Hiscox reveals that U.S. businesses’ cybersecurity spending is on the rise and they are leaders in cyber expertise, but still have more work to do when it comes to ransomware and phishing emails. The annual Hiscox Cyber Readiness Report, which gauges businesses’ preparedness to combat cyber incidents and breaches, surveyed over 6,000 professionals responsible for their company’s cybersecurity from the U.S., U.K., Belgium, France, Germany, the Netherlands, Spain and Ireland. Key findings specific to the more than 1,000 U.S. professionals surveyed include:

  • The US is an easy target for ransomware criminals: Out of the countries surveyed, U.S. businesses are most likely to pay a cyber ransom, where 71% of those targeted paid up. The companies who succumbed to the demands paid an average of $17,959 in ransoms over a 12 month period.
  • Phishing emails should not be underestimated: The most common method of entry for ransomware in the U.S. is phishing emails (60%).
  • Websites are not just an important touchpoint for honest customers: US businesses report the most experiences of cybercriminals attacking their websites as the first point of entry (e.g. via DDoS) at 34%.
  • Cyberattacks impact the bottom line and the brand: Eighty-eight percent of U.S. businesses experienced a negative financial impact from DDoS or ransomware attacks. On average, the mean financial impact on revenues was -43%. Furthermore, 72% of U.S. businesses agree that they will damage their brand if client and partner data is not handled securely.
  • US firms start strong, but often fall at the final hurdle: U.S. firms are the leader globally with the most firms classified as cyber experts at 25%, followed by the UK at 23%. However, U.K. firms were the most likely (13%) to have defended or remediated all cyberattacks before they resulted in outcomes such as bad publicity or losing business partners, and US firms were the least likely (6%).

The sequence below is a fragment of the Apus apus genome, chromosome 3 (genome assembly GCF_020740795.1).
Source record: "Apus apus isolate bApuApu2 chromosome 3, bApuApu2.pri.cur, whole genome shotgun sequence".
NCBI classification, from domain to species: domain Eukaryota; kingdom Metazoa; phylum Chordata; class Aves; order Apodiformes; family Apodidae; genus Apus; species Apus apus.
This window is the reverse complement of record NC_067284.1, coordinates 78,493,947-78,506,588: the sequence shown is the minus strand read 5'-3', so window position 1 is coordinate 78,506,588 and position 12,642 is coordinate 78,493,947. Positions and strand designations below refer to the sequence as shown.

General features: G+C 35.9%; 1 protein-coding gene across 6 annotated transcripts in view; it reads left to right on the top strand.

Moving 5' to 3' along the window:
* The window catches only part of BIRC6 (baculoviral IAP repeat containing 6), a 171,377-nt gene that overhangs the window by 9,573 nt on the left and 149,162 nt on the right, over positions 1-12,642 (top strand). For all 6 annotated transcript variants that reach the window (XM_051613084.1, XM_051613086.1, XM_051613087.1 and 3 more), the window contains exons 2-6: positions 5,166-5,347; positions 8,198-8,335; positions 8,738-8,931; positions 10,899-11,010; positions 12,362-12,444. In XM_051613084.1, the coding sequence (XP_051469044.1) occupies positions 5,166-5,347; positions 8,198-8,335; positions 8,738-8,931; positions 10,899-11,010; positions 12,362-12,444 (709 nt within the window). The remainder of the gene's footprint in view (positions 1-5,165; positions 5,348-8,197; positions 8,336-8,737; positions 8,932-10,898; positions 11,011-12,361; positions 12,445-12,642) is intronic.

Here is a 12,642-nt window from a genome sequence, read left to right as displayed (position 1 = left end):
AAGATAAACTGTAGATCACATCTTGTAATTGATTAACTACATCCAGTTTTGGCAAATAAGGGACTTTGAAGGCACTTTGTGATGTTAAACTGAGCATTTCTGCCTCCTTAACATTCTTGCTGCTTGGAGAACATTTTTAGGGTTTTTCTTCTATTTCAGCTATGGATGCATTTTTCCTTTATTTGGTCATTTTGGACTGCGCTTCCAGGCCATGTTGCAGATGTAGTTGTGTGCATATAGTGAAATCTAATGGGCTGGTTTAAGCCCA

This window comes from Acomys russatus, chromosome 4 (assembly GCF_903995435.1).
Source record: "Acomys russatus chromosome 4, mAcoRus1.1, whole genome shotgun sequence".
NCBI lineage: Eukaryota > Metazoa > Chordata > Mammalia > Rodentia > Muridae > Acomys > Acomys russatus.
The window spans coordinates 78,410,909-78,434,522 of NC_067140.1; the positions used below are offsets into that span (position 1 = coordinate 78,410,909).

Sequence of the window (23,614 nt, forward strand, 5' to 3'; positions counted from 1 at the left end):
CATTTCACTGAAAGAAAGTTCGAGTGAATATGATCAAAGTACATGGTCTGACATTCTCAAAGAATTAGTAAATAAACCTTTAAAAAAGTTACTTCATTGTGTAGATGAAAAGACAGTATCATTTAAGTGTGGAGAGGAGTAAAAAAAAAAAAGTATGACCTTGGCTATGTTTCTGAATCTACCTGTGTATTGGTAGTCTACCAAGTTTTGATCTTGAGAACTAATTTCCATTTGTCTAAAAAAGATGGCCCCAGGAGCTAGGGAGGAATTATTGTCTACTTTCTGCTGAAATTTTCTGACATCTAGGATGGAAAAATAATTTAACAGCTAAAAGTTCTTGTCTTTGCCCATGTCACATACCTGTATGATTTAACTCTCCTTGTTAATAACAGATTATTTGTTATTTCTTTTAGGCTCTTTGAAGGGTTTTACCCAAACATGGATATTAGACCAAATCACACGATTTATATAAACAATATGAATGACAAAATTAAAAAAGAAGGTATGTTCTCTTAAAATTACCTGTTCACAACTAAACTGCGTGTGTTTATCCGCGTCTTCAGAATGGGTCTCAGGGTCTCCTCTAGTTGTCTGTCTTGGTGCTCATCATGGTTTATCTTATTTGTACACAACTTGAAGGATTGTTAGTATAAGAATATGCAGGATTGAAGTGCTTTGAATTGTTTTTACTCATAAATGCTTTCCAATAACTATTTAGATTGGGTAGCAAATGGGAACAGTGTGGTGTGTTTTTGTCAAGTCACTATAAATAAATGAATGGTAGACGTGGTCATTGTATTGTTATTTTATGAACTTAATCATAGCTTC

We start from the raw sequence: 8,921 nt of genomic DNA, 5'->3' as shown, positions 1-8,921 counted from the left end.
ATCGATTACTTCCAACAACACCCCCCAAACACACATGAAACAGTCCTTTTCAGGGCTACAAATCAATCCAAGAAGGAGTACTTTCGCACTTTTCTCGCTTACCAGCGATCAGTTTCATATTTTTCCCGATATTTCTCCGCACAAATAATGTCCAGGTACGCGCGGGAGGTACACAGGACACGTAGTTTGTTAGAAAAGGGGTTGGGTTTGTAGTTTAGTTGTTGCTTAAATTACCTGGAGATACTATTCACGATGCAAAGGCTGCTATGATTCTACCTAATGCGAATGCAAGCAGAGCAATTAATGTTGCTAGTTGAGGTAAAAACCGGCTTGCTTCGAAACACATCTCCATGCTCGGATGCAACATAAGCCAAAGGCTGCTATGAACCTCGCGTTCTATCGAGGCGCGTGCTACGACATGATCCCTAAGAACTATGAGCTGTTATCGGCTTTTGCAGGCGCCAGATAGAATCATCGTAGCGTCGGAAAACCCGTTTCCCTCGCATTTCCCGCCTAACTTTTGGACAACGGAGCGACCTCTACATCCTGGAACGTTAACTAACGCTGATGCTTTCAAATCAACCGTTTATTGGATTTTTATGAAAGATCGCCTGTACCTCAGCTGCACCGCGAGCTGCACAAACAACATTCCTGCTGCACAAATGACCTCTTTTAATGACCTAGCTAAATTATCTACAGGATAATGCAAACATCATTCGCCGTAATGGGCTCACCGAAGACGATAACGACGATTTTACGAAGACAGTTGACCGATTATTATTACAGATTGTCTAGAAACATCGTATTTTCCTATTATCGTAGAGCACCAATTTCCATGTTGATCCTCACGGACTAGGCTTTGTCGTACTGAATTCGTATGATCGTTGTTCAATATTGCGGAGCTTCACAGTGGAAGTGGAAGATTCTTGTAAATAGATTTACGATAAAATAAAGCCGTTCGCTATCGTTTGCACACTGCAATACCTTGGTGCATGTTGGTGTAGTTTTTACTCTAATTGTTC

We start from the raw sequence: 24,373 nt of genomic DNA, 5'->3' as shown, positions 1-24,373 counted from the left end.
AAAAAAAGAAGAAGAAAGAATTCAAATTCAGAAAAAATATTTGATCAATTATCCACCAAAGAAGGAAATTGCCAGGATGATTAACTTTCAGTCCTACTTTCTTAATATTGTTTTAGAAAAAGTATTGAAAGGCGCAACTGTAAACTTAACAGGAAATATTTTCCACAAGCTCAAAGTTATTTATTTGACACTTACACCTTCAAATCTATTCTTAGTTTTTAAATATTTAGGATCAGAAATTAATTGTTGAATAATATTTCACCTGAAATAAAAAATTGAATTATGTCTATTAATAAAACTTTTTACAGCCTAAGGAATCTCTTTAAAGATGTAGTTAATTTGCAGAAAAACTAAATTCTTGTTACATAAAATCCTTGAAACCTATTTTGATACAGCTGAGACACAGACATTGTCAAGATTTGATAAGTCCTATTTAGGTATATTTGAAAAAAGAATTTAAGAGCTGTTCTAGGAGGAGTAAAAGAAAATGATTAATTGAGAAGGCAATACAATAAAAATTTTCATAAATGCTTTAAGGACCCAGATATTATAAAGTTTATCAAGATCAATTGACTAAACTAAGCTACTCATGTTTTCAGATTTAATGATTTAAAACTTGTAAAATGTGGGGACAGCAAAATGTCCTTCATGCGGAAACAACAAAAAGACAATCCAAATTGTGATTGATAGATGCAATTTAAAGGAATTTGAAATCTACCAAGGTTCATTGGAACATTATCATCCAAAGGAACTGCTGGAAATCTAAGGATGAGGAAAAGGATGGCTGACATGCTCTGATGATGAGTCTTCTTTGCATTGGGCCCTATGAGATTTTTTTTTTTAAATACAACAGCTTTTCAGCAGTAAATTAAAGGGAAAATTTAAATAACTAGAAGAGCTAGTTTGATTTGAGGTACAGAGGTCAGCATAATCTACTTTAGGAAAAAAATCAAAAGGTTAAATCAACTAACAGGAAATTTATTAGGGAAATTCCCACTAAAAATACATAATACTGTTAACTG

• Cyber insurance is much more than just financial protection: U.S. firms continue to lead in insurance purchasing and are most likely to have standalone coverage (33%). More than just financial protection, 53% of U.S. businesses plan to use the employee training offered by their insurance provider.
  • Cybersecurity spending has increased: Mean cybersecurity spending has risen from $2.4 million per US firm last year, to $2.6 million this year.
  • The pandemic has increased vulnerability to digital viruses: Since the start of the coronavirus pandemic, 49% of US businesses overall believe they are more vulnerable to cyberattacks. When more employees are working from home, 62% of US businesses believe they are more vulnerable.

“The world of work has changed forever. Managing [cybersecurity] in one office location has morphed into managing [cybersecurity] in huge numbers of workspaces across the country, almost overnight. The pandemic-induced chaos has bred opportunities for [cybercriminals[, and they’ve been taking advantage,” said Meghan Hannes, Cyber Product Head for Hiscox in the US. “U.S. businesses have come a long way when it comes to cyber expertise, but we cannot stand still. Cyber criminals are voracious in adapting and mutating their digital viruses, and continuous education and proactive security serve as our digital face masks.”

For the full report, visit The Hiscox Cyber Readiness Report 2021.